Plural Quantification[edit]

(28)
  (a)All students were at the party.
  (b)Every student was at the party.
   (Rullmann, 2003; 3)

The two sentences have the same truth conditions, if one sentence is true so is the other. Rullmann provides an example using the scenario of 3 people at a party. If there were only 3 people at the party represented by the letters (a, b, d) then there are multiple ways of interpreting who was ‘at the party’. So, the verb phrase "were at the party" = (a,b,d). The verb phrase could also identify sets of singles, where " was at the party" = [(a), (b), (d), (a,b), (a,d), (b,d), (a,b,d)]." This means that who was at the party could be identified as either person a, person b or person d. It could also be interpreted as referring to just person a and person b or just person a and d et cetera.[32]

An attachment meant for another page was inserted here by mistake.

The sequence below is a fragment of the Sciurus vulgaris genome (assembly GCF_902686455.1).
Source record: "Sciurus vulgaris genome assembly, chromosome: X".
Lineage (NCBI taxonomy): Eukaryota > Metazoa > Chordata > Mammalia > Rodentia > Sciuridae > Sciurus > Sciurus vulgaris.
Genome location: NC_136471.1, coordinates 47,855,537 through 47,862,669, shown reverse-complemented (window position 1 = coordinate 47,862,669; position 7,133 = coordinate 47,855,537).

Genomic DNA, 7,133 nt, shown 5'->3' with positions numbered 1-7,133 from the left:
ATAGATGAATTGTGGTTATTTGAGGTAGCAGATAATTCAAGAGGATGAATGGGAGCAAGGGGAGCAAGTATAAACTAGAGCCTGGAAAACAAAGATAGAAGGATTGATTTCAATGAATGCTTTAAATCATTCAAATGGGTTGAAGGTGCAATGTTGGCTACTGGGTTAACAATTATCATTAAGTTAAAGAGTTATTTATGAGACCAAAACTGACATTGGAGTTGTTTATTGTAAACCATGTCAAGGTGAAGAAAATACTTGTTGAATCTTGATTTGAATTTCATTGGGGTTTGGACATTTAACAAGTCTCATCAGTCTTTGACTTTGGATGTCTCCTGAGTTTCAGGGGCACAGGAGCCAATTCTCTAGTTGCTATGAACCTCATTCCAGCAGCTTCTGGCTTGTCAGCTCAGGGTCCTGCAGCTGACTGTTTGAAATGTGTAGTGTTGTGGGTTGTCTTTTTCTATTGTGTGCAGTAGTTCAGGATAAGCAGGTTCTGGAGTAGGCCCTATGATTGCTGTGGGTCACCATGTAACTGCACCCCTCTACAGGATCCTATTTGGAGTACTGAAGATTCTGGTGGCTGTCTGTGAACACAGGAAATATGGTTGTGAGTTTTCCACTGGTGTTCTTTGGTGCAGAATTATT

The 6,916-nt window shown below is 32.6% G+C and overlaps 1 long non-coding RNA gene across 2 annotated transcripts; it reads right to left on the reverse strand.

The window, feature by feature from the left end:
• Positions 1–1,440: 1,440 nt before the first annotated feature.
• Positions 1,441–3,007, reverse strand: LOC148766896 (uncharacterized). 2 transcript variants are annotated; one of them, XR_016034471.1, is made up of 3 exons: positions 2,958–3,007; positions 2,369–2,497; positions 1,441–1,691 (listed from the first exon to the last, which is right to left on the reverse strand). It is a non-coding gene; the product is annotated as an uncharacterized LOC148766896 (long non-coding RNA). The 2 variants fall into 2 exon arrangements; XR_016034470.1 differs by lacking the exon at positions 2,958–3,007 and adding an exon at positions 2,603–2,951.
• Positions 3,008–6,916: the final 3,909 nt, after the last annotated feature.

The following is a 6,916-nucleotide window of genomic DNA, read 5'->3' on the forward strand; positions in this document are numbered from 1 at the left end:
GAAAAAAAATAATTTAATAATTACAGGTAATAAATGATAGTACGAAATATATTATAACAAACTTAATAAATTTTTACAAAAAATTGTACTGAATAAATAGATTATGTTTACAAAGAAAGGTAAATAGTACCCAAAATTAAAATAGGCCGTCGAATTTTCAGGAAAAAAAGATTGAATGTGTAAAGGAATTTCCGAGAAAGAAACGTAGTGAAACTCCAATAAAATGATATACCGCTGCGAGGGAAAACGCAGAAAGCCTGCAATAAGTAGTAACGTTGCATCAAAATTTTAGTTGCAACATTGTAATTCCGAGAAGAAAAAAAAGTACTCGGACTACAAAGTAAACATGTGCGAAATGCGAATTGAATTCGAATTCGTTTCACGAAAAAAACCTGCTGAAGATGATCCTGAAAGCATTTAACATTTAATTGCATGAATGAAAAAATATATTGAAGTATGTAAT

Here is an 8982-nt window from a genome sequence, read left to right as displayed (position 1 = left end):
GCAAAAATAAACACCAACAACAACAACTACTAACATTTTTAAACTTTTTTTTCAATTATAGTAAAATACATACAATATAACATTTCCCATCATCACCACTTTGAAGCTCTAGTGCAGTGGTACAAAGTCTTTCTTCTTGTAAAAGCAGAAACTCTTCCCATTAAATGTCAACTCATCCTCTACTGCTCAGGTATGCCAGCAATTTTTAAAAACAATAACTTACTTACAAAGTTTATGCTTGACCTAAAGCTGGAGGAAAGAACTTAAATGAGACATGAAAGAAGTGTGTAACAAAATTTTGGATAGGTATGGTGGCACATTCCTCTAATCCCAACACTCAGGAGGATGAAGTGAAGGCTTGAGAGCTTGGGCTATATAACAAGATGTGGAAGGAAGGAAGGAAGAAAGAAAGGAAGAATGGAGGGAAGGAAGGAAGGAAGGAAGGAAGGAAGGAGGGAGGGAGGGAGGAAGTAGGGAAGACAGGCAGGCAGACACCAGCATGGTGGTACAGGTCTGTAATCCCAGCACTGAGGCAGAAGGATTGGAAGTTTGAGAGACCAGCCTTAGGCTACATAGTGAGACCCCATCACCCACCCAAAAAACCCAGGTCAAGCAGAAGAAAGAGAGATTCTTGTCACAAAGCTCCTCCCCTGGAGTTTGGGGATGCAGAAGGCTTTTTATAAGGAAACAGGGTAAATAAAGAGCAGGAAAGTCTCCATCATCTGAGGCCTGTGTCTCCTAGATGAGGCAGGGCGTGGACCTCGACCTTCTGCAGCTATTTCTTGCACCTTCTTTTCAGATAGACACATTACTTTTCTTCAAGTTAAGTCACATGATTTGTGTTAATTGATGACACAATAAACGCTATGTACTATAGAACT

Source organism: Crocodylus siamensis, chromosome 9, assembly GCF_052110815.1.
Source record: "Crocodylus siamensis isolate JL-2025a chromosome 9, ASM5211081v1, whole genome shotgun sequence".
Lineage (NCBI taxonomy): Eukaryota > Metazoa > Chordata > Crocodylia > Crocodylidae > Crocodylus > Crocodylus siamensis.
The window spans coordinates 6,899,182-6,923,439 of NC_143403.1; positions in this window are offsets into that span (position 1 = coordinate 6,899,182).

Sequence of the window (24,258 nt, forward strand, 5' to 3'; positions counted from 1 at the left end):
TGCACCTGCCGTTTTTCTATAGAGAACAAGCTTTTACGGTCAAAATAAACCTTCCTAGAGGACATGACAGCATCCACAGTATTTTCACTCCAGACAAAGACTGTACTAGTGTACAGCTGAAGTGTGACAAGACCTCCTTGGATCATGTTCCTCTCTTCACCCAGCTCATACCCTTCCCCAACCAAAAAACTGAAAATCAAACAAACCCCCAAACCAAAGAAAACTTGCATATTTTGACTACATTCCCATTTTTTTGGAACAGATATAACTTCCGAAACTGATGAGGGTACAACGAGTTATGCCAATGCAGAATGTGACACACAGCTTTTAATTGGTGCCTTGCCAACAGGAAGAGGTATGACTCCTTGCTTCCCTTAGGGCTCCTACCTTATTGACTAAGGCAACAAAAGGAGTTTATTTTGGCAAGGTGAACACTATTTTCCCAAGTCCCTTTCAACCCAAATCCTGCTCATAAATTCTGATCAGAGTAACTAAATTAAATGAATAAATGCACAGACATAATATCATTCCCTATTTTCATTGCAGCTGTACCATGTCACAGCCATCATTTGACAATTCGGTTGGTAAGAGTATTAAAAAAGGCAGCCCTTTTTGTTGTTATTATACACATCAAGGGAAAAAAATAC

Plural Pronouns as Variables Ranging over Sets[edit]


   (29) All candidates thought they could win the election.  
   (Rullmann, 2003; 6)

The pronoun, they, could refer to sets of singular items. Rullmann provides the example of three candidates—Al, George and Ralph—running for an election, in which each thought that they could win but not the others. For example, if Al thought that he could win but not George or Ralph. In this sentence the pronoun [they] can refer to either of the candidates—Al, George or Ralph. This interpretation, according to Rullmann, would make the sentence in 17, equivalent to the sentence, "Every candidate thought he could win the election."[33]

Singular Quantifiers and Plural Pronouns[edit]